I want to help you build a sustainable, profitable handmade business that makes you consistent income and sales. I only ever teach or recommend marketing, social media, pricing, production and branding tips that I’ve personally used successfully in my own 7-figure handmade businesses.
I'm Mei, from Los Angeles!
starting a business
get more traffic
running a business
make more sales
growing a business
mindset & productivity
pricing & money
selling on etsy
selling on amazon
Are you thinking about selling on Amazon? Or perhaps you already do and you want to know if you’re getting the best bang for your buck.
Stay tuned, because in this post we’ll be comparing regular Amazon with Amazon Handmade and Fulfillment By Amazon.
Amazon is one of, if not the most popular online marketplaces out there. It attracts a huge amount of shoppers, with over 150 million unique visitors each month in the U.S. alone!
They have a really good reputation and brand name and they’ve had an online selling platform since 1998. They really know what they’re doing.
When it comes to actually selling on Amazon though, understanding the different account types and the pros and cons of each can be a little confusing. So let’s break it down.
The majority of sellers use regular Amazon. Here you can find almost anything, from bags of peanuts to designer clothes to laptops.
Whatever you’re selling here, the first choice you’ll have to make is whether you should apply for an “Individual” or a “Professional” account.
Individual sellers are required to pay a listing fee of 99 cents for each item they want to sell, whereas Professional sellers don’t pay for listing fees but instead pay a monthly fee of $39.99.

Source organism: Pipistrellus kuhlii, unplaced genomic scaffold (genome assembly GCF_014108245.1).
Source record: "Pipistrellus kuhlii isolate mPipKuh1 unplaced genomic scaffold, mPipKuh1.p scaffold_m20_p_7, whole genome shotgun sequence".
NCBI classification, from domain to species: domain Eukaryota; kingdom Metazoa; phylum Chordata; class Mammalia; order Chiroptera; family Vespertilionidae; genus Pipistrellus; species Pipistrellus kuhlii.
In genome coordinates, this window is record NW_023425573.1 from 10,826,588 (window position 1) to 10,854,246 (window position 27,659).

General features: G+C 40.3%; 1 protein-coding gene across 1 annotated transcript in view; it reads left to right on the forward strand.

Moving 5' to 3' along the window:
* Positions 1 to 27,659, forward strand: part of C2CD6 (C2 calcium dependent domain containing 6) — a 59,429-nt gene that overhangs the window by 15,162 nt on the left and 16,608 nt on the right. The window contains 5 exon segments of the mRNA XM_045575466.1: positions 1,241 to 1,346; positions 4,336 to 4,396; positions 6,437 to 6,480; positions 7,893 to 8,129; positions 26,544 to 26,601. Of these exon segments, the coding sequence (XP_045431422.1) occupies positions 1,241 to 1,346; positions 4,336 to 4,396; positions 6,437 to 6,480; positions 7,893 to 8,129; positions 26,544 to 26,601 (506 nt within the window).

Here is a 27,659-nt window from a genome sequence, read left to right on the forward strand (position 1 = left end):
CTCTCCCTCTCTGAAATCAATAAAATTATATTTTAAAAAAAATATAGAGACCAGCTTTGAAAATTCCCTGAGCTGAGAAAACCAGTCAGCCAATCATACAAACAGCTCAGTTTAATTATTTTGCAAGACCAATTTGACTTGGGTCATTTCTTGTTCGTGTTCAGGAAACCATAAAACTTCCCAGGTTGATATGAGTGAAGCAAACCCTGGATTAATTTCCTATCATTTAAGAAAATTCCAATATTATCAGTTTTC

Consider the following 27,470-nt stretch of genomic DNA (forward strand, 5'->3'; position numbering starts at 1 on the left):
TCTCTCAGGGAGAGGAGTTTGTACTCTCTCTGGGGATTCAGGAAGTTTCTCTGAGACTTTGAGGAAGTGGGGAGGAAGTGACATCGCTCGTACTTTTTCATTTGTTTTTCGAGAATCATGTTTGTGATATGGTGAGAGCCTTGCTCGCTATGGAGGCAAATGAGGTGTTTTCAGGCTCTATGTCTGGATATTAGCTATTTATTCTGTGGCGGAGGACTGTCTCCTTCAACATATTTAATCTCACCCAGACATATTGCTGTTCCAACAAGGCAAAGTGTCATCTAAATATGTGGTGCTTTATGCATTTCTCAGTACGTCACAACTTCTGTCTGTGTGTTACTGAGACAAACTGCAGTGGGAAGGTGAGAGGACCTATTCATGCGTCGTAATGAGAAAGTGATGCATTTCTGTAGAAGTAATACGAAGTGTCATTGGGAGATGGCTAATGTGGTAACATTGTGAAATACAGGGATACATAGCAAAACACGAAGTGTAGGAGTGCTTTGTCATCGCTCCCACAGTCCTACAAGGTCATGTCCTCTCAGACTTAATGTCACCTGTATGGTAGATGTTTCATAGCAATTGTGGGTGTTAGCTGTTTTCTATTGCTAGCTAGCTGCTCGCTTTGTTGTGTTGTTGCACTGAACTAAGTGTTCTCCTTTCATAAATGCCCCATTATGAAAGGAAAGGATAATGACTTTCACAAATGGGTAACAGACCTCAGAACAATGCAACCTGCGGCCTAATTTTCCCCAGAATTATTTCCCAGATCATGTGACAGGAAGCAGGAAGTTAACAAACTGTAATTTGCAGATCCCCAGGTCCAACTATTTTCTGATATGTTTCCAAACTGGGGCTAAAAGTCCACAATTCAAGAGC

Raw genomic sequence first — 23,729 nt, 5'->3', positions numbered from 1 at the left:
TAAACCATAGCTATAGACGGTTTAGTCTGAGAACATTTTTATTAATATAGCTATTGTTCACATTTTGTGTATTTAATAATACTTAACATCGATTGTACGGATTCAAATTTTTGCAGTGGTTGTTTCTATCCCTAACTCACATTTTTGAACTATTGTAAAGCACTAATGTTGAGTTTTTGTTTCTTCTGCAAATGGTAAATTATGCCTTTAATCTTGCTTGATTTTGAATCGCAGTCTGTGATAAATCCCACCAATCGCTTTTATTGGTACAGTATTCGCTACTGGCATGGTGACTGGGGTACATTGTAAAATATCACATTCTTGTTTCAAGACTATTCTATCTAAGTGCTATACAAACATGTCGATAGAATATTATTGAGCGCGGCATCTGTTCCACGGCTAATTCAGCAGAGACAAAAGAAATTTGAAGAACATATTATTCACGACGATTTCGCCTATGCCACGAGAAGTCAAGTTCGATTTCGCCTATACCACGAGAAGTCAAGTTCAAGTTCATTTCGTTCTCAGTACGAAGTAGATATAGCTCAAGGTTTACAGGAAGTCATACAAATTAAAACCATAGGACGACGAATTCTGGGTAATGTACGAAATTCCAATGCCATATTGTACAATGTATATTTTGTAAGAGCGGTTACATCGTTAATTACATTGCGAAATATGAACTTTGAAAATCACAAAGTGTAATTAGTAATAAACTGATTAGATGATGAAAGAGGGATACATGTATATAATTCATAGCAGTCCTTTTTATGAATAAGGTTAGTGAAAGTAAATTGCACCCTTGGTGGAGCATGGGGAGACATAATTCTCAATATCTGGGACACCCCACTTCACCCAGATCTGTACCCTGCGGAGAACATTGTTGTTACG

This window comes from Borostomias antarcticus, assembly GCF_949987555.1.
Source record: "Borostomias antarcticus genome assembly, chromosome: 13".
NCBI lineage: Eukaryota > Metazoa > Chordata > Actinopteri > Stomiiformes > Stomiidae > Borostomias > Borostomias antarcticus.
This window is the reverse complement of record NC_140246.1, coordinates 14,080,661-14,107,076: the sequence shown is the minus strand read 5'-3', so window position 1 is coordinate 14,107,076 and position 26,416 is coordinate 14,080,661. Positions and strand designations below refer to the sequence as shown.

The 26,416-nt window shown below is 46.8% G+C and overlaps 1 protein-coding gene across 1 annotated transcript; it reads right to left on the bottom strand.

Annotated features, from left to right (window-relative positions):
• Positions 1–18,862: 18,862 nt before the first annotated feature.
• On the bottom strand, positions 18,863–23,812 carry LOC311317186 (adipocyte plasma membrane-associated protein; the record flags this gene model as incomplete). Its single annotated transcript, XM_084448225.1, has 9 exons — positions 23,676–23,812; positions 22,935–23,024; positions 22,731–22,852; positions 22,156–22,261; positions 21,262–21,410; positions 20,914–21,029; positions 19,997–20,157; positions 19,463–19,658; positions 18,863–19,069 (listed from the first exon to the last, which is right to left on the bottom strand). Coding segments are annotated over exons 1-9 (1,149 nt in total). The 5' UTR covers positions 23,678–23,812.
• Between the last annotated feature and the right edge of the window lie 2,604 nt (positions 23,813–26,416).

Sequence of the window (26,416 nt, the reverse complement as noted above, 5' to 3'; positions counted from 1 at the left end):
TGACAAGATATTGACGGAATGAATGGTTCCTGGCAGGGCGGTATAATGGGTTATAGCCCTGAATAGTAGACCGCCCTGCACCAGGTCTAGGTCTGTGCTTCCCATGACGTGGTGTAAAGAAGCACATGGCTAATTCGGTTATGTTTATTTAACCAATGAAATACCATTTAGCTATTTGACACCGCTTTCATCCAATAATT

If you expect to sell 40 items or less per month, you should go for the Individual account. If you expect to sell more than 40 items per month, go for the Professional account.
Professional accounts also include product advertising, potential top placement on product detail pages, and advanced selling tools like APIs and business reports.
You should also know that some product categories specifically require a Professional account or approval to sell.
Products on Amazon are sorted by category. Depending on which ones your items fall under, you can expect to pay a referral fee of between 8% and 15% of your product’s total sale price (including any shipping or gift-wrapping fees).
There are a few categories that charge a referral fee of more than 15%.
If you choose to fulfill orders yourself (in other words, handle the packaging and shipping of your products) Amazon will charge the buyer a shipping fee based on the product’s category and the shipping service they select. This amount then gets passed to you in the form of a shipping credit to cover your costs.
Individual sellers are forced to stick to Amazon’s set rates, even if the shipping actually ends up costing more than Amazon states to the customer! Your products should be priced accordingly to account for this cost.
Professional sellers, on the other hand, are able to set their own shipping rates, except for books, music, video and DVD items.
Another fee you might see is a refund administration fee. If you have already received payment from a customer but need to refund them, Amazon will refund you the initial referral fee but minus 20% of it, or $5.00 depending on which number is lower.
There are also optional extra costs to think about.
If you want to advertise your listings via your Professional account, you can pay for Amazon Advertising. They use an auction-based system where you can set the maximum amount you’re willing to pay each time a shopper clicks on one of your ads.
So what’s different about Amazon Handmade? Amazon Handmade is a separate selling program specifically for makers of handcrafted products.
There’s an application process you have to go through, but apparently you get an answer within minutes. Those who are approved are required to register with a Professional selling plan.